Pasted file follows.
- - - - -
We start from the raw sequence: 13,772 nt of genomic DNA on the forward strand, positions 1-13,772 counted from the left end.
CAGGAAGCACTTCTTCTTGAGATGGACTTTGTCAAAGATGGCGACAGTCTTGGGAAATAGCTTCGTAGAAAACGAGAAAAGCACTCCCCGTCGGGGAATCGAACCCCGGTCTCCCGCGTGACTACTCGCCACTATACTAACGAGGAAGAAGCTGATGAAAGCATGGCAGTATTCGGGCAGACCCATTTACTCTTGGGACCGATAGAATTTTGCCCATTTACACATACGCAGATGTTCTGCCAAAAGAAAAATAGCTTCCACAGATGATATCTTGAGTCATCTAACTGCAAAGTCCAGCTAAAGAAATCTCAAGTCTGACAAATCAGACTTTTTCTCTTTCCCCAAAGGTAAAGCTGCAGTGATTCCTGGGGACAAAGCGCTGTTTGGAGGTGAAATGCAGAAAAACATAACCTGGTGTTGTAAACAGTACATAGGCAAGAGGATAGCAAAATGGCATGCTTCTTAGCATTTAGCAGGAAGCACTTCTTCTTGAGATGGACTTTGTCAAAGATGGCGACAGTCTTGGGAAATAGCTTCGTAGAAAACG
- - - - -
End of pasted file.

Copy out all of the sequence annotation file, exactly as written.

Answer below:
We start from the raw sequence: 13,772 nt of genomic DNA on the forward strand, positions 1-13,772 counted from the left end.
CAGGAAGCACTTCTTCTTGAGATGGACTTTGTCAAAGATGGCGACAGTCTTGGGAAATAGCTTCGTAGAAAACGAGAAAAGCACTCCCCGTCGGGGAATCGAACCCCGGTCTCCCGCGTGACTACTCGCCACTATACTAACGAGGAAGAAGCTGATGAAAGCATGGCAGTATTCGGGCAGACCCATTTACTCTTGGGACCGATAGAATTTTGCCCATTTACACATACGCAGATGTTCTGCCAAAAGAAAAATAGCTTCCACAGATGATATCTTGAGTCATCTAACTGCAAAGTCCAGCTAAAGAAATCTCAAGTCTGACAAATCAGACTTTTTCTCTTTCCCCAAAGGTAAAGCTGCAGTGATTCCTGGGGACAAAGCGCTGTTTGGAGGTGAAATGCAGAAAAACATAACCTGGTGTTGTAAACAGTACATAGGCAAGAGGATAGCAAAATGGCATGCTTCTTAGCATTTAGCAGGAAGCACTTCTTCTTGAGATGGACTTTGTCAAAGATGGCGACAGTCTTGGGAAATAGCTTCGTAGAAAACG